Jean Baptiste Lamarck, a French biologist who had an alternate evolutionary theory of biology to that of Charles Darwin, explained that giraffes have long necks because as they reached for leaves in high branches of trees, their necks became longer and stronger. Their offspring, in turn, would inherit necks that were slightly longer.
Lamarck believed that evolution moved from simplicity to complexity in a continual upward progression. When species sufficiently evolved, they turned into other species, and when a trait, structure or organ was no longer needed, it would disappear. According to Lamarck, this was evidenced in the case of giraffes growing longer legs and necks through multiple generations to meet their food needs. Darwin, on the other hand, argued that animals with more efficient inherent traits would survive through natural selection, and that these animals would pass on the traits that helped them survive to their offspring. Lamarckism, or the theory of Lamarckian inheritance, is abandoned in modern evolutionary biology.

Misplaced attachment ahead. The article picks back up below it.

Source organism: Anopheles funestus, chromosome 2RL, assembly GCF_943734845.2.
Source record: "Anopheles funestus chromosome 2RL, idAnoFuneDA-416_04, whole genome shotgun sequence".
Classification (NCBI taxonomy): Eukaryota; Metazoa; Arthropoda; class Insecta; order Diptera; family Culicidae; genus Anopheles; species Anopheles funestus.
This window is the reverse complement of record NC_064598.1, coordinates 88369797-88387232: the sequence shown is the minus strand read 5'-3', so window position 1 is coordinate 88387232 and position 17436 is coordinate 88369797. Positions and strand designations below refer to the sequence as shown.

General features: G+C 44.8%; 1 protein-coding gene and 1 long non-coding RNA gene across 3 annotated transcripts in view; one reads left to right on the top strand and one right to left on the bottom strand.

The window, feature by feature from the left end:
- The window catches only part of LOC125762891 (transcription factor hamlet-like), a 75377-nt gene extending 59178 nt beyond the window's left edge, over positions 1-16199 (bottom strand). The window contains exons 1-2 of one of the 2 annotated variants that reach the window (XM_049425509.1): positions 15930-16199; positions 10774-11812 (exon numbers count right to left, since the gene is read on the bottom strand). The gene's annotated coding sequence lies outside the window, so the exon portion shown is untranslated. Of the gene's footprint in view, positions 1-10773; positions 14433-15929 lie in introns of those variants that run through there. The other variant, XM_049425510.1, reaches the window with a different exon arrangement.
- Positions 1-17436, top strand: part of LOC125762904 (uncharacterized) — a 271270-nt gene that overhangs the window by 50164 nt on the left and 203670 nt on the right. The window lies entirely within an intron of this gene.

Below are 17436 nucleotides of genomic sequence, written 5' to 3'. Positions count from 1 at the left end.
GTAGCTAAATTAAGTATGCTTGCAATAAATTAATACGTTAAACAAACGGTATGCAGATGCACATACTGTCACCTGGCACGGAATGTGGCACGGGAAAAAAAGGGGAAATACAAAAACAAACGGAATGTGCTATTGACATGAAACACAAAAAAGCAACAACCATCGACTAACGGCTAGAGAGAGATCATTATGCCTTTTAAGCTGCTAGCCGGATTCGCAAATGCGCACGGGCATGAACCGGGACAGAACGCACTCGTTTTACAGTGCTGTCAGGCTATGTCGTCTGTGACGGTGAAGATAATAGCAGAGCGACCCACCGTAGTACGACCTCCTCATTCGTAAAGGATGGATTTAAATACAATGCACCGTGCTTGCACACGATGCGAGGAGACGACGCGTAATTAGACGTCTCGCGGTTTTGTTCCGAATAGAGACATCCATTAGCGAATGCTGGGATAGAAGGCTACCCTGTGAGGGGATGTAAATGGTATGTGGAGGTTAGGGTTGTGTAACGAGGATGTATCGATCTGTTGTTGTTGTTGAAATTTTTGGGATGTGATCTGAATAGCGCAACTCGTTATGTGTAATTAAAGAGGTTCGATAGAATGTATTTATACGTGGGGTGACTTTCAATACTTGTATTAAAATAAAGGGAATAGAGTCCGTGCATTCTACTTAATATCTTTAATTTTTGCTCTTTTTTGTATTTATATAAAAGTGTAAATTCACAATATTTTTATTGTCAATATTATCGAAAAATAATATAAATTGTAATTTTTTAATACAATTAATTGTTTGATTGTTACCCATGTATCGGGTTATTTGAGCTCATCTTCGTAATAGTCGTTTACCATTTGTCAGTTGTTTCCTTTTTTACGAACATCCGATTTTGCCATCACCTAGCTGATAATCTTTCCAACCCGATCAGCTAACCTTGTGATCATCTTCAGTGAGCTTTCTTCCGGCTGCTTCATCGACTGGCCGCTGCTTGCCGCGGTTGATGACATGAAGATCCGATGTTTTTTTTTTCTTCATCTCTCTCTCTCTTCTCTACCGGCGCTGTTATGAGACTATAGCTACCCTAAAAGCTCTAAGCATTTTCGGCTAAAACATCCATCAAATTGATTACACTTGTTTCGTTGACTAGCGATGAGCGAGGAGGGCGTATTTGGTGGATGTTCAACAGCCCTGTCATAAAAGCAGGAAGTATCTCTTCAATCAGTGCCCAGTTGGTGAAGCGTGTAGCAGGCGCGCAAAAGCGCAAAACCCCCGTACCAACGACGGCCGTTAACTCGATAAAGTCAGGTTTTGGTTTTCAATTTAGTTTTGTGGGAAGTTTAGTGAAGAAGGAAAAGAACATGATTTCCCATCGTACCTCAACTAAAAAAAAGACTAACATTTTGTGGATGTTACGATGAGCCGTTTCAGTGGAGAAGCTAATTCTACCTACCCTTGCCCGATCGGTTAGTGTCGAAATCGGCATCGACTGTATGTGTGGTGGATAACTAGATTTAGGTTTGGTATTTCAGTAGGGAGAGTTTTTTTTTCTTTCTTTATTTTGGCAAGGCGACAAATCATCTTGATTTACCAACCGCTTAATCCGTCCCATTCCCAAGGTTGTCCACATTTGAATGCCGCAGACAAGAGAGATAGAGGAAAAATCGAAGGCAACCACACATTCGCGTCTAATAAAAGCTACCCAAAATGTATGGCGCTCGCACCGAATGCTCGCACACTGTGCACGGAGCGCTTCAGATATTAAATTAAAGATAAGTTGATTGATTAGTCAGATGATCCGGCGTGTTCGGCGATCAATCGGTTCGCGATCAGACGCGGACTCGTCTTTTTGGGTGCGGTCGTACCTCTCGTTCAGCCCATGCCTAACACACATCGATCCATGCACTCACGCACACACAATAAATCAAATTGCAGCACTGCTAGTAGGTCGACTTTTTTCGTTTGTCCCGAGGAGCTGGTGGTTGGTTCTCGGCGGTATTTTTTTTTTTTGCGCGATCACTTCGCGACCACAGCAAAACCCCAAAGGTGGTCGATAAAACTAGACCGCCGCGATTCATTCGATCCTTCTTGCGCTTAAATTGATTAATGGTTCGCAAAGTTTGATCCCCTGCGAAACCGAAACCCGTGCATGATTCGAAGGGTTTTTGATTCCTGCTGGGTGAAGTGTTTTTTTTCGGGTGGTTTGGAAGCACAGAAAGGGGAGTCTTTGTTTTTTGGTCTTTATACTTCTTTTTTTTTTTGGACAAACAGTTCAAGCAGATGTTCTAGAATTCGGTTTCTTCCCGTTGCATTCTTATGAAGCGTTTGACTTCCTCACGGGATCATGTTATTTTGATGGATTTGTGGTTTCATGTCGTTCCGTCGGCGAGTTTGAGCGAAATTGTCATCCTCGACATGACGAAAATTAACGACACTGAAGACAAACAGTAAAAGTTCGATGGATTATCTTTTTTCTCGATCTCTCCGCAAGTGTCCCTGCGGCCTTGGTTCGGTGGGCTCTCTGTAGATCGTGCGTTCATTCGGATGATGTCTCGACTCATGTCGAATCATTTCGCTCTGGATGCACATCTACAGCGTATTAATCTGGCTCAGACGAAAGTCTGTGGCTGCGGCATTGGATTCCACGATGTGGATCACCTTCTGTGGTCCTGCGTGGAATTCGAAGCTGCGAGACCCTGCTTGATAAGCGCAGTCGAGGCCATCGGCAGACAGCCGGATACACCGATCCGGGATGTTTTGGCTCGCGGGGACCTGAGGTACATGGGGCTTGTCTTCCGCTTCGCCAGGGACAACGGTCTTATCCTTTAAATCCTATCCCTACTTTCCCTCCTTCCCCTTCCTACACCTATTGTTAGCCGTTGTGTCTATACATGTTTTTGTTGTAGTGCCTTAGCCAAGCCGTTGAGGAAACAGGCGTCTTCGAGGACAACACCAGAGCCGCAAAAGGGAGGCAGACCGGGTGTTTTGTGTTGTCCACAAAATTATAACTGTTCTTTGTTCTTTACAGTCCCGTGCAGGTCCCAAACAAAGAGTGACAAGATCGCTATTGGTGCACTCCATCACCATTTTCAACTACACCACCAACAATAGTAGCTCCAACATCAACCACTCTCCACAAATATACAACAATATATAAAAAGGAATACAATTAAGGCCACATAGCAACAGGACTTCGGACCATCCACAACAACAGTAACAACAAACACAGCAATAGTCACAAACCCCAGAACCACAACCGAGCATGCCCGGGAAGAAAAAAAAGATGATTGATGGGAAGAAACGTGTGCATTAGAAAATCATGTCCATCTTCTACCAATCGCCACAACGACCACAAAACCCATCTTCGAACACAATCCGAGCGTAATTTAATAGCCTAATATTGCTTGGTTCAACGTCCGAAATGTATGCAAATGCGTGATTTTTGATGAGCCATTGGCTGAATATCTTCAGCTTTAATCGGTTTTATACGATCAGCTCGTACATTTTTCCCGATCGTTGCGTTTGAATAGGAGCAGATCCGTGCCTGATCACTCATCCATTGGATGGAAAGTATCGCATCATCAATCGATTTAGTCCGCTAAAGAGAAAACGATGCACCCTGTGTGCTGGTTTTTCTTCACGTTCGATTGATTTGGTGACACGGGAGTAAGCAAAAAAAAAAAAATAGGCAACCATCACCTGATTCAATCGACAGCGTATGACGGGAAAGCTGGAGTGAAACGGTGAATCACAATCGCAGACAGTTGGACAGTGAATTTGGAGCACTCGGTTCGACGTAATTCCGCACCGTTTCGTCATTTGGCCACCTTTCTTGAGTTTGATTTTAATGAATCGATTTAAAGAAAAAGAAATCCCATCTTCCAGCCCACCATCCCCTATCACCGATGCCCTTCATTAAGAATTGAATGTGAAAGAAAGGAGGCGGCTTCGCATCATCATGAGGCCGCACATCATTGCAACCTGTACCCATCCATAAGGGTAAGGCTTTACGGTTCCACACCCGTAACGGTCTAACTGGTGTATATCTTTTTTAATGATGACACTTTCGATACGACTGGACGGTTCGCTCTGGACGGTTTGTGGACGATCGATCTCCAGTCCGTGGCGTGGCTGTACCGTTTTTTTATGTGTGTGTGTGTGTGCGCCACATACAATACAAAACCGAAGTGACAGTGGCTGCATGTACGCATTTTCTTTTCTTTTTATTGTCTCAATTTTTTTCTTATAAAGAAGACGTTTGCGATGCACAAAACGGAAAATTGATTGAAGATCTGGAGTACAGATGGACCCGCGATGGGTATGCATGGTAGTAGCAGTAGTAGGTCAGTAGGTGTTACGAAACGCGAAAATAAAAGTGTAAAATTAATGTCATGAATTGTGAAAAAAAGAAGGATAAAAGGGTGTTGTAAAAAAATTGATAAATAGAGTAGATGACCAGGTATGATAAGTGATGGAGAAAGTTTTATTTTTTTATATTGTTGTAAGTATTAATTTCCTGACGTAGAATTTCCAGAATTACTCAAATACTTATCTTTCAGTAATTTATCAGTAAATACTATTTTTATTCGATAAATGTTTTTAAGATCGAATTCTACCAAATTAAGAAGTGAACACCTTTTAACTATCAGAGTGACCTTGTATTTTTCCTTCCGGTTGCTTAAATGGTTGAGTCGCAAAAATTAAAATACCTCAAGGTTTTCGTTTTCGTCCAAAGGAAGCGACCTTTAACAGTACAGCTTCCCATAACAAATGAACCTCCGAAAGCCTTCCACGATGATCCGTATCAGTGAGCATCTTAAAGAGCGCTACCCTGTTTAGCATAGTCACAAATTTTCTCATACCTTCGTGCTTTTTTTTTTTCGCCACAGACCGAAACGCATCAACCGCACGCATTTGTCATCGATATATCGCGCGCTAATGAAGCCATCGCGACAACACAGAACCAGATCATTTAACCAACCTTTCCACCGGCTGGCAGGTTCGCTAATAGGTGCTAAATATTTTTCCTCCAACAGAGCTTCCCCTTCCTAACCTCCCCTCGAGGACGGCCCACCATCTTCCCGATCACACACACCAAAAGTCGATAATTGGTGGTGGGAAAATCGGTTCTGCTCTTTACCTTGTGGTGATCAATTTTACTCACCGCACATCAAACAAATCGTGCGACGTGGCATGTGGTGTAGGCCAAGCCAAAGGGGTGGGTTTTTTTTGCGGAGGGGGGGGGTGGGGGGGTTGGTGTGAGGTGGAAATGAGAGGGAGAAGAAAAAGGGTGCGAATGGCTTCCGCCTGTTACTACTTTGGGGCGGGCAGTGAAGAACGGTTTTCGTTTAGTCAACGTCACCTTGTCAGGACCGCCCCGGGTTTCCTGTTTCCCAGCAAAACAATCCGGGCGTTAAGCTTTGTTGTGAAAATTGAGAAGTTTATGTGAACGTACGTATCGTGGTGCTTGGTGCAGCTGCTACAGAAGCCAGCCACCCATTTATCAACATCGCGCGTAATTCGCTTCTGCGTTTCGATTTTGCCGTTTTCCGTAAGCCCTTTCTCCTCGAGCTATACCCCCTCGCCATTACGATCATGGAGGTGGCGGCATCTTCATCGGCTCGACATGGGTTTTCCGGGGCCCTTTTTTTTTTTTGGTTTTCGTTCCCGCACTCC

As of 2014, two main hypotheses account for the elongation of the necks of giraffes. One, proposed by Darwin and called the competing browser hypothesis, posits that giraffes evolved long necks to reach food inaccessible to other animals. The other idea, developed later than Darwin's and called the sexual selection hypothesis, suggests that the long necks evolved to aid male giraffes in fighting for the attention of females.